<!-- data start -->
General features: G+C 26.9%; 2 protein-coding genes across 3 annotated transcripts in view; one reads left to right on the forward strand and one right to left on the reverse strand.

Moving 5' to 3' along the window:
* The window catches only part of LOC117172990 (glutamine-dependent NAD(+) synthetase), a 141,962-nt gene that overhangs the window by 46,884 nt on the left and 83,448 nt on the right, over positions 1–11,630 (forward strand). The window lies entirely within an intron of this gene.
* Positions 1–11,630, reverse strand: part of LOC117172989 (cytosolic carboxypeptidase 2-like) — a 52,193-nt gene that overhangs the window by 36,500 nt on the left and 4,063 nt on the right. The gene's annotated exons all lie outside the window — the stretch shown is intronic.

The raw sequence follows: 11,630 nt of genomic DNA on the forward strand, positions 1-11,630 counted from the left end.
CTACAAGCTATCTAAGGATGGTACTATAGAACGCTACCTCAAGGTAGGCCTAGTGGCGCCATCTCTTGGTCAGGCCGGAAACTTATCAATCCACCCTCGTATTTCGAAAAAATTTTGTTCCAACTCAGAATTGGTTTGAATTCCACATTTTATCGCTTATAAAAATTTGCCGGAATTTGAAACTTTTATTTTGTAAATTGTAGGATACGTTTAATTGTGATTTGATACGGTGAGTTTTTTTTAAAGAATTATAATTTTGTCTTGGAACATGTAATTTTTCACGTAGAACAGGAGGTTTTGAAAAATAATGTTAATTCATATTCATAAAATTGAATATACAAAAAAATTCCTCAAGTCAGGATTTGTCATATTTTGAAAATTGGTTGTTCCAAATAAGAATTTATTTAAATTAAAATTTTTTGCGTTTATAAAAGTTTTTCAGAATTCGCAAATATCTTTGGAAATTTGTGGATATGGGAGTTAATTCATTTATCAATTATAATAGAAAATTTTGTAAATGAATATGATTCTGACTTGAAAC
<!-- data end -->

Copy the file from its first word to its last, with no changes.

General features: G+C 26.9%; 2 protein-coding genes across 3 annotated transcripts in view; one reads left to right on the forward strand and one right to left on the reverse strand.

Moving 5' to 3' along the window:
* The window catches only part of LOC117172990 (glutamine-dependent NAD(+) synthetase), a 141,962-nt gene that overhangs the window by 46,884 nt on the left and 83,448 nt on the right, over positions 1–11,630 (forward strand). The window lies entirely within an intron of this gene.
* Positions 1–11,630, reverse strand: part of LOC117172989 (cytosolic carboxypeptidase 2-like) — a 52,193-nt gene that overhangs the window by 36,500 nt on the left and 4,063 nt on the right. The gene's annotated exons all lie outside the window — the stretch shown is intronic.

The raw sequence follows: 11,630 nt of genomic DNA on the forward strand, positions 1-11,630 counted from the left end.
CTACAAGCTATCTAAGGATGGTACTATAGAACGCTACCTCAAGGTAGGCCTAGTGGCGCCATCTCTTGGTCAGGCCGGAAACTTATCAATCCACCCTCGTATTTCGAAAAAATTTTGTTCCAACTCAGAATTGGTTTGAATTCCACATTTTATCGCTTATAAAAATTTGCCGGAATTTGAAACTTTTATTTTGTAAATTGTAGGATACGTTTAATTGTGATTTGATACGGTGAGTTTTTTTTAAAGAATTATAATTTTGTCTTGGAACATGTAATTTTTCACGTAGAACAGGAGGTTTTGAAAAATAATGTTAATTCATATTCATAAAATTGAATATACAAAAAAATTCCTCAAGTCAGGATTTGTCATATTTTGAAAATTGGTTGTTCCAAATAAGAATTTATTTAAATTAAAATTTTTTGCGTTTATAAAAGTTTTTCAGAATTCGCAAATATCTTTGGAAATTTGTGGATATGGGAGTTAATTCATTTATCAATTATAATAGAAAATTTTGTAAATGAATATGATTCTGACTTGAAAC